Recently, this difference in science literacy and lack of fact-checking has become glaringly obvious to me as many reports about the fires in the Amazon have circulated online. While I am no expert on the situation, I repeatedly saw articles being shared online and through social media that seemed to be assumptions based on little factual evidence. Many individuals who I would have assumed to be at least somewhat science literate such as astronauts, politicians, and climate change advocates tweeted and made claims about the amount of oxygen that the Amazon rainforest produced for the rest of the globe to make use of. A false claim that the Amazon rainforest singlehandedly produces 20% of the world’s global oxygen supply circulated, resulting in panic that while the Amazon continued to burn, those of us in North America would somehow be left with one fifth less oxygen than we need.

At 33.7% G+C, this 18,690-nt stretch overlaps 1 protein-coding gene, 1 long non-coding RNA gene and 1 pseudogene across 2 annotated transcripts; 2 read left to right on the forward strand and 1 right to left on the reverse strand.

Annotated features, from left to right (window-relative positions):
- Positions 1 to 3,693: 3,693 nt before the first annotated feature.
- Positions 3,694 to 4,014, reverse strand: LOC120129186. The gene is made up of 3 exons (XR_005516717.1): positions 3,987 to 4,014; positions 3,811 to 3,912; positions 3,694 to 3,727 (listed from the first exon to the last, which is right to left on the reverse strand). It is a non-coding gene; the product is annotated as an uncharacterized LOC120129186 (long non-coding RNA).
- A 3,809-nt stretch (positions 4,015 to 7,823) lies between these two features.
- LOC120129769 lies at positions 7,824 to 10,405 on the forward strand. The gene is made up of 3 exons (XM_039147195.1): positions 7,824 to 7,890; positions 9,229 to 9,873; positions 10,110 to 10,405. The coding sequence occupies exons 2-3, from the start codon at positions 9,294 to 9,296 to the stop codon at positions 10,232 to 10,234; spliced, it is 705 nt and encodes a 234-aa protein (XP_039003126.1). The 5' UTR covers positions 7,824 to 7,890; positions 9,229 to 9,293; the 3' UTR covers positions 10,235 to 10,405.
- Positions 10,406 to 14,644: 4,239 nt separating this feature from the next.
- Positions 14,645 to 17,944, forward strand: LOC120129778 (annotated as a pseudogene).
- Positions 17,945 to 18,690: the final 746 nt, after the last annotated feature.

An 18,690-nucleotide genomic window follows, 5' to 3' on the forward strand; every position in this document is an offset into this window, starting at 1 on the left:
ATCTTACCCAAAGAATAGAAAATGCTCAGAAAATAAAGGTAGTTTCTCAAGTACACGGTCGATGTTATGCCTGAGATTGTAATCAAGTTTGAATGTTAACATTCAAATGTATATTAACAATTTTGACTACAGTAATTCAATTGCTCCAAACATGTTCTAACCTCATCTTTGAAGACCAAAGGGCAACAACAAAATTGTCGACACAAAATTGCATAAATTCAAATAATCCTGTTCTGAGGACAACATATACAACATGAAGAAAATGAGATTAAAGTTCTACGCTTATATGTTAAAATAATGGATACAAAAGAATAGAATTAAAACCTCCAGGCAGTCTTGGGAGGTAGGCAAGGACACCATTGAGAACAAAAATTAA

While the Amazon rainforest is a massive green space and is an undoubtedly essential ecosystem, this claim not only overestimates its net oxygen production but also does not take into account the basics of cellular respiration. Plants do not simply take in carbon dioxide and continually expel oxygen, but also use oxygen to power cellular respiration when sunlight is not available. The Amazon, which includes many shaded areas because of the density of trees and plants, is not exempt from this and also consumes available oxygen when there is no sunlight. A quick internet search could have provided factual information about the net oxygen production in the Amazon as well as globally. It also would have provided many of the actual, evidence-based reasons that preservation of the Amazon is essential for life.